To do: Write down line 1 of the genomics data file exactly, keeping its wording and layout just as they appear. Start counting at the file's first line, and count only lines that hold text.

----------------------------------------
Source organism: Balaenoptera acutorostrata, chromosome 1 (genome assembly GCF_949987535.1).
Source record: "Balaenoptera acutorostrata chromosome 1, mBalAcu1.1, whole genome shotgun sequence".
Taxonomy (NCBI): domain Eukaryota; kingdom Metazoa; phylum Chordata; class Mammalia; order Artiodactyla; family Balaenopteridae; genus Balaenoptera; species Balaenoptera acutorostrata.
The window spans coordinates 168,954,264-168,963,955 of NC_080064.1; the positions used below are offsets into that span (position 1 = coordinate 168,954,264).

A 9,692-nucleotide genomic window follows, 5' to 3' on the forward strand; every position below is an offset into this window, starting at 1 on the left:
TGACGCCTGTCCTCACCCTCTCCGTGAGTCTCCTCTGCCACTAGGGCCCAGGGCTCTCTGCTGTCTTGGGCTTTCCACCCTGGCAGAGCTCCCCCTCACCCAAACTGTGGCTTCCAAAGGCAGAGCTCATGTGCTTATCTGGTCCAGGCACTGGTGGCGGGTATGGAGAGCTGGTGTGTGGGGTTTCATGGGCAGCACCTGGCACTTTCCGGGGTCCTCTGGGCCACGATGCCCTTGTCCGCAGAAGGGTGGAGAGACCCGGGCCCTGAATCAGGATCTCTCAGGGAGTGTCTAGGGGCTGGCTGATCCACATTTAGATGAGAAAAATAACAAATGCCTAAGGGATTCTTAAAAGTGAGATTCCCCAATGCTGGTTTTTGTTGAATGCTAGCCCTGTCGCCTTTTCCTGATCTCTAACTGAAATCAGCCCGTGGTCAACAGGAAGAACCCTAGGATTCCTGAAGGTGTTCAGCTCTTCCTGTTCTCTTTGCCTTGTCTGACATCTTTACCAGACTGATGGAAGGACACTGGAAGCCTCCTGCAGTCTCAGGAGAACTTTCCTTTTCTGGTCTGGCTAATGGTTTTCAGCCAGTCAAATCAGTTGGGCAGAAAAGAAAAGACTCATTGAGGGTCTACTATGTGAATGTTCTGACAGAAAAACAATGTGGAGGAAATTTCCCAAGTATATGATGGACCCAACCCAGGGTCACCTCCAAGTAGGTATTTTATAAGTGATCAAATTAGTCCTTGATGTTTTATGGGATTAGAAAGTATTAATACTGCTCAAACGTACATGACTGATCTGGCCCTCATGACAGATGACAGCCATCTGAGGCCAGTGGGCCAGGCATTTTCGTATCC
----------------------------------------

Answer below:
Source organism: Balaenoptera acutorostrata, chromosome 1 (genome assembly GCF_949987535.1).